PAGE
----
The Belgian Malinois and Dutch Shepherd are both well-regarded in the law enforcement area for their exceptional abilities in the accurate detection of explosives, drugs and arson accelerants. These obedient, easily trained dogs also track suspects and apprehend dangerous fugitives.

Giant Schnauzer

A working breed developed by the Germans in the 1600s, the Giant Schnauzer was originally used to drive livestock to market and guard the owner’s property. These massive beasts became popular for military usage during the two World Wars. Now, they are used as “dual purpose” canines that can handle pretty much any police or military task to which they are assigned.

Military and Police Roles

The role of canines has developed over the centuries. And during the early days, dogs were used for a wide array of unspecified, often dangerous, tasks. But, in the modern age, canines have very specific roles, which are humanely designed to match that breed’s special skillset.

Detection

Due to a dog’s exceptional sense of smell, these animals can detect very faint odors and slight changes in the chemical composition of a substance. And because of their literal superhuman sense of smell, these dogs are critical in detecting the trafficking of illegal narcotics and in securing locations from potential explosive devices.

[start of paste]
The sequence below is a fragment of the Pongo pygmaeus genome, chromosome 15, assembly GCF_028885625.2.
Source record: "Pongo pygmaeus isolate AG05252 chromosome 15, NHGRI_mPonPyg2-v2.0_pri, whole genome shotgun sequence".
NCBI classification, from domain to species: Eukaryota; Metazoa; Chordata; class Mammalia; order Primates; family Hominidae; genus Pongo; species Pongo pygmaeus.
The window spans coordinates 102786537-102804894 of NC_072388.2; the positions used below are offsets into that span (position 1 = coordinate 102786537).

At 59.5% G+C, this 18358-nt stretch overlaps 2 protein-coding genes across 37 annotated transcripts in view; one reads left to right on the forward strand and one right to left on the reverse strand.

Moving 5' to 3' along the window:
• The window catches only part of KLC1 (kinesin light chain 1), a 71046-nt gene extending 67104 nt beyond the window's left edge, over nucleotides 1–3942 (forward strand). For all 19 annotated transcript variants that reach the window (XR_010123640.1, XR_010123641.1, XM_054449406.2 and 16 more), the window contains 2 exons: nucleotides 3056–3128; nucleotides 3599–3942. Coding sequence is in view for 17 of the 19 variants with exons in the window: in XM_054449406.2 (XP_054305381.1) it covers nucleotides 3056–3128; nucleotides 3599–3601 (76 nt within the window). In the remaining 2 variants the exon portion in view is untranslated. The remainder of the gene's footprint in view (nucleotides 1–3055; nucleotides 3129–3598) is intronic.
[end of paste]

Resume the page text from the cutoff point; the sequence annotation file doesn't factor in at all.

Apprehension

One of the most interesting and popular roles of police dogs is suspect apprehension. The animals are trained to bite the suspect in specific locations on the body. And to hold the suspect in place until the handler arrives to complete the arrest.

German Shepherds are the most famous suspect apprehenders, but the other herding breeds also conduct these type of operations. The intelligence and brute strength of these herding dogs make them ideal candidates for identifying and taking down a suspect.

Search and Rescue

Whether searching for a lost child stranded in the woods or for the remains of a wartime casualty victim,  these dogs are able to hyper-focus on their objective by placing all senses in a heightened state of alert.

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Dogs are the most popular domesticated animal on the planet. And it’s no wonder. These furry creatures help keep us active, happy and secure. Their dedication to us in dangerous, high-stress situations deserves the utmost respect. Have you ever had the pleasure of encountering a police or military dog? If so, what’s the story behind the encounter?

 

My love for dogs has always been a strong bond for me.

Pictured below: My first rescue dog when I was two years old, and my rescue dog today, Odin. He clearly should have been a police or military dog, but he’s settled in as my buddy now.

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About jchasenovelist

Published thriller author, criminologist, and blogger.